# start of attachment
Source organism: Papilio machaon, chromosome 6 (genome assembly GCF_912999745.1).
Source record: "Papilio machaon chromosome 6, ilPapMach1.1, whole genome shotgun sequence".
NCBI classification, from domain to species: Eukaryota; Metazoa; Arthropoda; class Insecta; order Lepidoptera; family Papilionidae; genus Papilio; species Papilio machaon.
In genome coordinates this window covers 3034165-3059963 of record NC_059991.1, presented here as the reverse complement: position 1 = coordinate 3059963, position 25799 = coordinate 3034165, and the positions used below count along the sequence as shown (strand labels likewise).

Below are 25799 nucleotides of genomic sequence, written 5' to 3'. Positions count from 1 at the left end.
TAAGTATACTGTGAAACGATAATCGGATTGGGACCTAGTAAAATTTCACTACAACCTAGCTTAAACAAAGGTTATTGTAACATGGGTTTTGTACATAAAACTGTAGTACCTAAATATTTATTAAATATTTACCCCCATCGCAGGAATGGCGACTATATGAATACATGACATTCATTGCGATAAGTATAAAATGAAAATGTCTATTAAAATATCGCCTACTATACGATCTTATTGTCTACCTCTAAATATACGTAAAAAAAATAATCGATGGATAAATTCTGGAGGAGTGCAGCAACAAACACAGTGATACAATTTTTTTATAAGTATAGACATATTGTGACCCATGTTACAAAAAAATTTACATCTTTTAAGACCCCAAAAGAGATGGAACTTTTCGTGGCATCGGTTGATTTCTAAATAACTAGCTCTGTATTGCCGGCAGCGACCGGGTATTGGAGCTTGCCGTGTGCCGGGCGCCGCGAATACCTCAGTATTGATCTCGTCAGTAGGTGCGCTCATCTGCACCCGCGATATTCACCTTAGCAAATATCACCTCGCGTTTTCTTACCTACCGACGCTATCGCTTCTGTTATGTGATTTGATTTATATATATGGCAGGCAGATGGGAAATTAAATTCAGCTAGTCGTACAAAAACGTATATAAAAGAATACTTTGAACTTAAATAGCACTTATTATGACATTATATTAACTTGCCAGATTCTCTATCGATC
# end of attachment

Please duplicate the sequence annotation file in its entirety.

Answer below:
Source organism: Papilio machaon, chromosome 6 (genome assembly GCF_912999745.1).
Source record: "Papilio machaon chromosome 6, ilPapMach1.1, whole genome shotgun sequence".
NCBI classification, from domain to species: Eukaryota; Metazoa; Arthropoda; class Insecta; order Lepidoptera; family Papilionidae; genus Papilio; species Papilio machaon.
In genome coordinates this window covers 3034165-3059963 of record NC_059991.1, presented here as the reverse complement: position 1 = coordinate 3059963, position 25799 = coordinate 3034165, and the positions used below count along the sequence as shown (strand labels likewise).

Below are 25799 nucleotides of genomic sequence, written 5' to 3'. Positions count from 1 at the left end.
TAAGTATACTGTGAAACGATAATCGGATTGGGACCTAGTAAAATTTCACTACAACCTAGCTTAAACAAAGGTTATTGTAACATGGGTTTTGTACATAAAACTGTAGTACCTAAATATTTATTAAATATTTACCCCCATCGCAGGAATGGCGACTATATGAATACATGACATTCATTGCGATAAGTATAAAATGAAAATGTCTATTAAAATATCGCCTACTATACGATCTTATTGTCTACCTCTAAATATACGTAAAAAAAATAATCGATGGATAAATTCTGGAGGAGTGCAGCAACAAACACAGTGATACAATTTTTTTATAAGTATAGACATATTGTGACCCATGTTACAAAAAAATTTACATCTTTTAAGACCCCAAAAGAGATGGAACTTTTCGTGGCATCGGTTGATTTCTAAATAACTAGCTCTGTATTGCCGGCAGCGACCGGGTATTGGAGCTTGCCGTGTGCCGGGCGCCGCGAATACCTCAGTATTGATCTCGTCAGTAGGTGCGCTCATCTGCACCCGCGATATTCACCTTAGCAAATATCACCTCGCGTTTTCTTACCTACCGACGCTATCGCTTCTGTTATGTGATTTGATTTATATATATGGCAGGCAGATGGGAAATTAAATTCAGCTAGTCGTACAAAAACGTATATAAAAGAATACTTTGAACTTAAATAGCACTTATTATGACATTATATTAACTTGCCAGATTCTCTATCGATC